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Choosing The Best Fruit Trees To Plant

Now that you've learned how to care for fruit trees in containers, it's time to choose the right fruit tree to plant. With proper care, a bit of patience and lots of light, you absolutely can eat fruit grown in your very own backyard.

Apples (USDA Zones: 3-9, variety M26, M9)

Apple dwarf rootstocks grow well in pots. Apples thrive in large pots set in a sheltered, sunny spot. a self-fertile variety will produce fruit for many seasons.

Strawberries (USDA Zones: 3-10)

Strawberries in containers are easy to grow, don’t require large pots or space, and you can even grow on your patio or balcony. A tip for growing a higher fruit yield is to fertilize your strawberry plants before they go dormant in winter.


Because peaches bloom as early as March, growing them in a container makes it easier to move them away from sudden frosts or strong winds.

Peach (and nectarine) trees grow best in a sunny, sheltered spot. Repot every two years to refresh the soil.

Figs (variety)

Figs like to be rootbound, so they are perfect for containers. Give them a warm, sunny spot and keep the soil moist.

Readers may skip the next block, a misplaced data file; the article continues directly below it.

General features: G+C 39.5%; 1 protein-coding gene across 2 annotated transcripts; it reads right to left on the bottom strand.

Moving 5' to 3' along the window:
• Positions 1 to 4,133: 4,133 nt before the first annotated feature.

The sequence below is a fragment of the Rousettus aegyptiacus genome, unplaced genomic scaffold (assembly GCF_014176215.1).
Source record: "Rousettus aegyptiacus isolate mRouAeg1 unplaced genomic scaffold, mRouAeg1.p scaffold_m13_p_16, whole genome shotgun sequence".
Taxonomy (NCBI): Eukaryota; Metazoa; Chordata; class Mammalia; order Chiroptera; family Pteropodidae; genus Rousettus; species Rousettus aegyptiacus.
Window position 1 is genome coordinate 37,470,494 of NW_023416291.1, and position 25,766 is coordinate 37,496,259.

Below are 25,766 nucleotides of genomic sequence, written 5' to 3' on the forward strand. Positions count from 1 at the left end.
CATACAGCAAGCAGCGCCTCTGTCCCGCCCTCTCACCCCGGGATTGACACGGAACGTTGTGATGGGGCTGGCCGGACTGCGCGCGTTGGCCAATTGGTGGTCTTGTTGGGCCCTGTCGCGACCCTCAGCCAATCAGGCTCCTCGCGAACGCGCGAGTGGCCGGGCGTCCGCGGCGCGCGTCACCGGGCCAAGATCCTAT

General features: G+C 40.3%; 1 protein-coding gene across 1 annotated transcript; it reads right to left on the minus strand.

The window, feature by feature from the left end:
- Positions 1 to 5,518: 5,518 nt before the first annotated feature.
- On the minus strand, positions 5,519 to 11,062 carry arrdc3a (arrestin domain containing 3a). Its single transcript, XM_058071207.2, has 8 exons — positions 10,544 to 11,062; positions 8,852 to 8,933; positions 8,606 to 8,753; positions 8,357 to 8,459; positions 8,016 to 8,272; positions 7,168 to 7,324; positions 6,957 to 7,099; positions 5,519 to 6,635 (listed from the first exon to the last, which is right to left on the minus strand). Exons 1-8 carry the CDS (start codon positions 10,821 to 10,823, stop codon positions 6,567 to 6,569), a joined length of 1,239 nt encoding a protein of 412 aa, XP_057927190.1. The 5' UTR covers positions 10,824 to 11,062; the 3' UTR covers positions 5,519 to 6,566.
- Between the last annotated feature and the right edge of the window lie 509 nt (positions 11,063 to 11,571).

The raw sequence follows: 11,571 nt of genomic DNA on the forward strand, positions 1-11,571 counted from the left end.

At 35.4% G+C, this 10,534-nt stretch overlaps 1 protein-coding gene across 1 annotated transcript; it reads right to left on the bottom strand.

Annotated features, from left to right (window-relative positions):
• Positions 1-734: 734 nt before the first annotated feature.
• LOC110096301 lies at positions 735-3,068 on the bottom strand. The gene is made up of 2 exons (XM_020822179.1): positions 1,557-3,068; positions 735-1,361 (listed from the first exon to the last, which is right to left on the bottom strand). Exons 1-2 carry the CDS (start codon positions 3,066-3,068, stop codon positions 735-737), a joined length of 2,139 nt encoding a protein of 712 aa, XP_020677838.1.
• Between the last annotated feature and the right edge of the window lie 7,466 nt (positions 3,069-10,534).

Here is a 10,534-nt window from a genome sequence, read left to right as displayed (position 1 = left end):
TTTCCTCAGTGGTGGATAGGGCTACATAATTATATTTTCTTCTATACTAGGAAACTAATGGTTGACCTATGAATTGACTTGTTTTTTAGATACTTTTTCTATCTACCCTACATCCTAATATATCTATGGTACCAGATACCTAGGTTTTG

Lemon (Meyer Improved dwarf, Lisbon, ponderosa dwarf)

Lemons (and other citrus fruits) are some of the easiest fruits to grow in containers. All they need is great, well-draining soil, filtered and consistent sunlight and frequent feedings.

Blueberry (Ozarkblue, Duke)

Blueberries are autumn thriving plants, and their foliage will double as beautiful decor for your garden. They need constant rainwater, acidic soil and a sheltered, sunny spot to thrive.


It’s impossible to talk about planting fruit trees without mentioning avocados. They are famously easy to start indoors in water and can stay that way for years, making them an ideal addition to your houseplant collection. Avocados started in water will need to be transplanted to soil and fed regularly to encourage fruiting. They prefer warmer weather.


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